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Woodside and Chevron facing labour issues

11th August 2023

     

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PERTH (miningweekly.com) – Oil and gas producers Woodside and Chevron could be facing industrial action from Offshore Alliance members over failure to reach an agreement on benchmark pay and conditions, prohibitions against outsourcing jobs to labour hire contractors and job security.

Over 150 Offshore Alliance members on Woodside’s offshore liquefied natural gas (LNG) platforms Goodwyn Alpha, North Rankin Complex and Angel Platform off the coast of Karratha in Western Australia's (WA's) North West have voted 99% in favour of taking protected industrial action to progress their bargaining claims.

Protected industrial action could include a range of work bans including refusing to load tankers or vessels with LNG or condensate, up to complete stoppages of work.

Offshore Alliance this week said that negotiations with Woodside would continue into next week.

Woodside has spent the last nine months in the Fair Work Commission and the Federal Court of Australia opposing Offshore Alliance members' right to bargain for an enterprise agreement where they failed on 13 occasions, the union alliance said.

“For more than three decades Woodside’s employees have been covered by individual contracts which have failed to provide workers with job security, a say in their rostering arrangements, certainty in key employment terms and industry standard pay and conditions,” the alliance said in a statement

Meanwhile, Offshore Alliance members at Chevron’s Gorgon and Wheatstone downstream facilities have still not reached agreement on job security, agreed rosters, mutual agreement on transfers to other Chevron worksites, mutual agreement on the working of overcycle, training standards, travel arrangements and rates of pay.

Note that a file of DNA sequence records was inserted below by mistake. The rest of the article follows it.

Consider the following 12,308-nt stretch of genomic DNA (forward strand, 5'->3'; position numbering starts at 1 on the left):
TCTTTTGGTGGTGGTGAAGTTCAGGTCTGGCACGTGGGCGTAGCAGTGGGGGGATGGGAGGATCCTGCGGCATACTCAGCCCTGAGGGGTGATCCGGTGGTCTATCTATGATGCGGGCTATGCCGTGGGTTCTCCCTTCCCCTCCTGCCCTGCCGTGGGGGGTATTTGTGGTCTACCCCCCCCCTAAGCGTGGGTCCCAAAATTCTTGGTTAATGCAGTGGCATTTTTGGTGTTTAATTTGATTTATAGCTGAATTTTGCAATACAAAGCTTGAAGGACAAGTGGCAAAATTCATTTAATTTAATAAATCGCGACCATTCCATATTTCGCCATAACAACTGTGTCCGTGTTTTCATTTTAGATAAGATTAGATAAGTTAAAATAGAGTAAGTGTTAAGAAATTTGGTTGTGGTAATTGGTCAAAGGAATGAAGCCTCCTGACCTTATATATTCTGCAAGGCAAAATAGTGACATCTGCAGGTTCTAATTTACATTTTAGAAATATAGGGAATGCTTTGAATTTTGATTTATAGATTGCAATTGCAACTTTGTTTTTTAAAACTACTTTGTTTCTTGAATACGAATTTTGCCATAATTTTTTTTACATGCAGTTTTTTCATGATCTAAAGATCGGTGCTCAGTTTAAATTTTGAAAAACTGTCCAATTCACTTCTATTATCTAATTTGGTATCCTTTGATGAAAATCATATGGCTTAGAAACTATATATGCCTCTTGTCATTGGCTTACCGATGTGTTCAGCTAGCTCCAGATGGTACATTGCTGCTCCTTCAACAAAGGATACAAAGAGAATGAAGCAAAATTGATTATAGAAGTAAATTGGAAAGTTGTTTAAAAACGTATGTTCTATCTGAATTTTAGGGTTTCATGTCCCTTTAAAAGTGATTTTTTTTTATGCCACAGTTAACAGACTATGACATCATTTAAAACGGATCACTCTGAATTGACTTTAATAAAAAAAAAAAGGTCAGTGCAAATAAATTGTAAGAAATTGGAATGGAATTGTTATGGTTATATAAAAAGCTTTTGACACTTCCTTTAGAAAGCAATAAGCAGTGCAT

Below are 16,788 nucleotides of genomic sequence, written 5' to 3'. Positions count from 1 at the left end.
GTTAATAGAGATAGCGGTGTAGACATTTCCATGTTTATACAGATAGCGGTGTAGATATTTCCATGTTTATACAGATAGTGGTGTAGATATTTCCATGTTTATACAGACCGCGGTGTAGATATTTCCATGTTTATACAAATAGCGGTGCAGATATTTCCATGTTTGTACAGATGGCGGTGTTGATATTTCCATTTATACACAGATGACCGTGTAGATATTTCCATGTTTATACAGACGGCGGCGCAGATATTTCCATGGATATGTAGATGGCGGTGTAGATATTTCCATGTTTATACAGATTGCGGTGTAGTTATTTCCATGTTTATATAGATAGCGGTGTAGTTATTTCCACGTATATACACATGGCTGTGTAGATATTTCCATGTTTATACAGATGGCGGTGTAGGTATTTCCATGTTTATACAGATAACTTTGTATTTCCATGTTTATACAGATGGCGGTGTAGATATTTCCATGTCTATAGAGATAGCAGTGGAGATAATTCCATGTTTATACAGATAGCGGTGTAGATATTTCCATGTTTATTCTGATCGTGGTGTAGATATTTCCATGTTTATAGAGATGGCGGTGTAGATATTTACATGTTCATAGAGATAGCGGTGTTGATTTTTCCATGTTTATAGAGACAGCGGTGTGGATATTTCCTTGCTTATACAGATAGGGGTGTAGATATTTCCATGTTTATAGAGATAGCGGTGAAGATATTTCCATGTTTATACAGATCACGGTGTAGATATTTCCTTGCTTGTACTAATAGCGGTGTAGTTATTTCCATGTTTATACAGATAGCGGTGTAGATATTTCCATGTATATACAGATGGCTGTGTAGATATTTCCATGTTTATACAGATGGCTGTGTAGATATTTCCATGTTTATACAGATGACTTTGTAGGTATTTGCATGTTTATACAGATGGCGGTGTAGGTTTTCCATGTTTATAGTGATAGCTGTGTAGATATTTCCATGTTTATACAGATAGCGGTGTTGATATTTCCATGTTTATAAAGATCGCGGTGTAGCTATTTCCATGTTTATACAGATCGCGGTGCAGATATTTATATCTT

Members are seeking remuneration outcomes which align with benchmark industry standards whereas Chevron’s proposed remuneration terms are currently lower than a number of Tier 2 oil and gas operators operating in Australian waters.

Spokesperson for the Offshore Alliance, which is an alliance between The Australian Workers’ Union (AWU) and the Maritime Union of Australia, AWU WA secretary Brad Gandy said gas producers operating in Australian waters needed to come to terms with the fact their workers want an enterprise agreement (EBA), and they want that EBA to have industry standard terms and conditions of employment.

“Gas producers like Woodside and Chevron might be used to throwing their weight around in countries with weak industrial laws but Australian workers have fought for over 100 years for strong industrial rights.

“The sooner these huge, profitable gas producers approach these negotiations pragmatically and get back around the bargaining table the better.

“Offshore Alliance members want a deal with industry-standard pay and conditions and have either voted to endorse the taking of industrial action in the case of Woodside, or have endorsed the union to apply for orders to ballot for industrial action in the case of Chevron,” said Gandy.

“Offshore Alliance members are highly skilled, work in a dangerous industry and work unsocial rosters which means extended time away from their families. Employers in this industry like Woodside and Chevron need to recognise this and provide them the terms and conditions of employment they deserve.

“Offshore Alliance members are willing to take industrial action and the union sincerely hopes that Woodside and Chevron have learned from the mistakes Shell made last year when a strike of Offshore Alliance members lasting 76 days cost the gas giant A$1.5-billion in lost production.

“Woodside and Chevron must not continue to reject reasonable claims including Tier 1 pay and conditions and prohibitions against outsourcing jobs to labour hire contractors,” Gandy said.

“Both Woodside and Chevron are insanely profitable companies. It’s not outrageous for the workers who are responsible for these profits to ask that the companies share.

“Our members are acutely aware A$50-billion was made last year exporting Australian gas to the world and they don't want to jeopardise that, but Chevron and Woodside are leaving them little option but to take industrial action.”

Edited by Creamer Media Reporter

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